Wars, violence, and natural disasters often require mental health interventions with people from a multitude of ethnic groups, religions, and nationalities. Within the United States, those who care for the victims of trauma often assist individuals from a variety of immigrant cultures. Moreover, many aspiring mental health professionals from other countries seek training in the United States, creating an additional need for a broad cultural awareness within educational institutions.
Honoring Differences deals with the treatment of trauma and loss while recognizing and understanding the cultural context in which the mental health professional provides assistance. Training in the cultural beliefs that may interact with traumatic reactions is essential, both to assess traumatic response accurately and to prevent harm in the process of assessing and treating trauma. Various cultures within the United States and several international communities are featured in the book.
Each culturally-specific chapter aims to help the caregiver honor the valued traditions, main qualities, and held beliefs of the culture described and prepare to enter the community well-informed and well-equipped to intervene or consult effectively. Further more, the book provides information about issues, traditions, and characteristics of the culture, which are essential in moving through the phases of post-trauma or other mental health intervention.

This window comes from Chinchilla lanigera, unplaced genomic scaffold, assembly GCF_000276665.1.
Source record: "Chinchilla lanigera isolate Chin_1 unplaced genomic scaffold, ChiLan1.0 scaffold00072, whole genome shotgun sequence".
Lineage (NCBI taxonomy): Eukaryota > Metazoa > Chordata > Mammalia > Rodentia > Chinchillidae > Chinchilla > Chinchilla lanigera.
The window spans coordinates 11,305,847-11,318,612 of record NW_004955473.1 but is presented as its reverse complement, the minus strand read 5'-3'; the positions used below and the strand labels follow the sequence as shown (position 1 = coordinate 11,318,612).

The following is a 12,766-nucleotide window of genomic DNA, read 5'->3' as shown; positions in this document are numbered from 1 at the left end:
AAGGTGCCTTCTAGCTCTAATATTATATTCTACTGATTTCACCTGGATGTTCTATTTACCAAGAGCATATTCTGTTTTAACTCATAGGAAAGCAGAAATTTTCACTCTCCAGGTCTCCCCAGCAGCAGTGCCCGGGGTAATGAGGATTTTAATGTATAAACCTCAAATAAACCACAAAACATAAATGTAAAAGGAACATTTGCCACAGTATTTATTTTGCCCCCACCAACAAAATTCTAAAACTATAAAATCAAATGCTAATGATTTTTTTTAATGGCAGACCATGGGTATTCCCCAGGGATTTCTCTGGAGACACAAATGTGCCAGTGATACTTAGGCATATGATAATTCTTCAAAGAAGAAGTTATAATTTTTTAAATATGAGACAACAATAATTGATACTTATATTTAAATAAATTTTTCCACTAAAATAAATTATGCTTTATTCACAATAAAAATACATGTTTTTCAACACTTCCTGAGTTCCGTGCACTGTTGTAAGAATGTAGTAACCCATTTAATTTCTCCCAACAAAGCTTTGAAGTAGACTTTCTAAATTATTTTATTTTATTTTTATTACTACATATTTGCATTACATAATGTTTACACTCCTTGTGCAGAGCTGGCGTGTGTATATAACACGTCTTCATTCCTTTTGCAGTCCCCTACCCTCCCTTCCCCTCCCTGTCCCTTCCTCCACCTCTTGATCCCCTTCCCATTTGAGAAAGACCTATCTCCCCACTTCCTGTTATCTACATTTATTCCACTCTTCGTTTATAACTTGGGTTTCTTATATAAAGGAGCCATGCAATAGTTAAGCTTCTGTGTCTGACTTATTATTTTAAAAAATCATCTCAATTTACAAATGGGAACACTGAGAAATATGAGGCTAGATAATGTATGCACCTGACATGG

Mental health professionals, trauma specialists, missionaries, and organizations that send consultants to other nations, will find Honoring Differences essential reading. It will also be a resource to those who are interested in cultural differences and in honoring the belief systems of other cultures and nations.
Table of Contents
Foreword. Preface. Consultations amidst Trauma and Loss: Recognizing and Honoring Differences among Cultures, Nancy Dubrow and Kathleen Nader. Part I: The Cultures of the United States. Lifting Our Voices: African American Cultural Responses to Trauma and Loss, Michele A. Tully. Trauma and Loss in Native North America: An Ethnocultural Perspective, B. Hudnall Stamm and Henry E. Stamm. Trauma Issues and Social Modalities Concerning Mental Health Concepts and Practices among Mexicans of the Southwest United States with Reference to Other Latino Groups, Carlos G. Velez-Ibanez and Camilo Garcia Parra. Working with Southeast Asian People Who Have Migrated to the United States, Lane Gerber, Quynh Nguyen, and Phoukham Kelly Bounkeua. Part II: International Cultures. Trauma, Loss, and Resilience in Africa: A Psychosocial Community-Based Approach to Culturally Sensitive Healing, Nancy Peddle, Carlinda Monteiro, Vello Guluma, and Thomas E. A. Macaulay. Traditional Civilization in the North Caucasus of the Former USSR: Insiders and Outsiders Anatoly V. Isaenko and Peter W. Petschauer. War, Trauma, and Society: Consequences of the Disintegration of the Former Yugoslavia, G.T.M. Mooren and R.J. Kleber. Israeli Society between the Culture of Death and the Culture of Life, Dan Bar-On. References Between Trauma and Recovery: Some Perspectives on Palestinian's Vulnerability and Adaptation, Elia Awwad. Culture, Power, and Community: Intercultural Approaches to Psychosocial Assistance and Healing, Michael G. Wessells.